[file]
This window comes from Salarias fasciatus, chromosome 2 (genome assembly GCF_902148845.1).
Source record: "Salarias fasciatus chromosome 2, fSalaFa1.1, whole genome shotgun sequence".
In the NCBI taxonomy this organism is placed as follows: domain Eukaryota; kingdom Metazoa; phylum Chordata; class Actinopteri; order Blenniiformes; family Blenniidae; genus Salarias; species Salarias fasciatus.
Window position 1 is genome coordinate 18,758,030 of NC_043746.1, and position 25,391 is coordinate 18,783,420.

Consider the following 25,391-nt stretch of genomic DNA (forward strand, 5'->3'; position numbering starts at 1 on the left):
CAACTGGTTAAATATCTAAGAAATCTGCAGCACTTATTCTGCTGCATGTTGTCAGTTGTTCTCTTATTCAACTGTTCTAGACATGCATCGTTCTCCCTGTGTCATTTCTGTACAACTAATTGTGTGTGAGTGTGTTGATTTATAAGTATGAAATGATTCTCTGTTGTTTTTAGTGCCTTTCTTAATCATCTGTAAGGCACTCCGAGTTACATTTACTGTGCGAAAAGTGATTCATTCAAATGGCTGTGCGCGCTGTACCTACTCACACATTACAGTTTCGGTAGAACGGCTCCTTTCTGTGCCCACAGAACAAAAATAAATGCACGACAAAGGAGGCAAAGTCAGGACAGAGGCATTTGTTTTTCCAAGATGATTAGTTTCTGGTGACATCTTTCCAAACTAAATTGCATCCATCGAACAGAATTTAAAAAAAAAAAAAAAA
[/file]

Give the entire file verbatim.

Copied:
This window comes from Salarias fasciatus, chromosome 2 (genome assembly GCF_902148845.1).
Source record: "Salarias fasciatus chromosome 2, fSalaFa1.1, whole genome shotgun sequence".
In the NCBI taxonomy this organism is placed as follows: domain Eukaryota; kingdom Metazoa; phylum Chordata; class Actinopteri; order Blenniiformes; family Blenniidae; genus Salarias; species Salarias fasciatus.
Window position 1 is genome coordinate 18,758,030 of NC_043746.1, and position 25,391 is coordinate 18,783,420.

Consider the following 25,391-nt stretch of genomic DNA (forward strand, 5'->3'; position numbering starts at 1 on the left):
CAACTGGTTAAATATCTAAGAAATCTGCAGCACTTATTCTGCTGCATGTTGTCAGTTGTTCTCTTATTCAACTGTTCTAGACATGCATCGTTCTCCCTGTGTCATTTCTGTACAACTAATTGTGTGTGAGTGTGTTGATTTATAAGTATGAAATGATTCTCTGTTGTTTTTAGTGCCTTTCTTAATCATCTGTAAGGCACTCCGAGTTACATTTACTGTGCGAAAAGTGATTCATTCAAATGGCTGTGCGCGCTGTACCTACTCACACATTACAGTTTCGGTAGAACGGCTCCTTTCTGTGCCCACAGAACAAAAATAAATGCACGACAAAGGAGGCAAAGTCAGGACAGAGGCATTTGTTTTTCCAAGATGATTAGTTTCTGGTGACATCTTTCCAAACTAAATTGCATCCATCGAACAGAATTTAAAAAAAAAAAAAAAA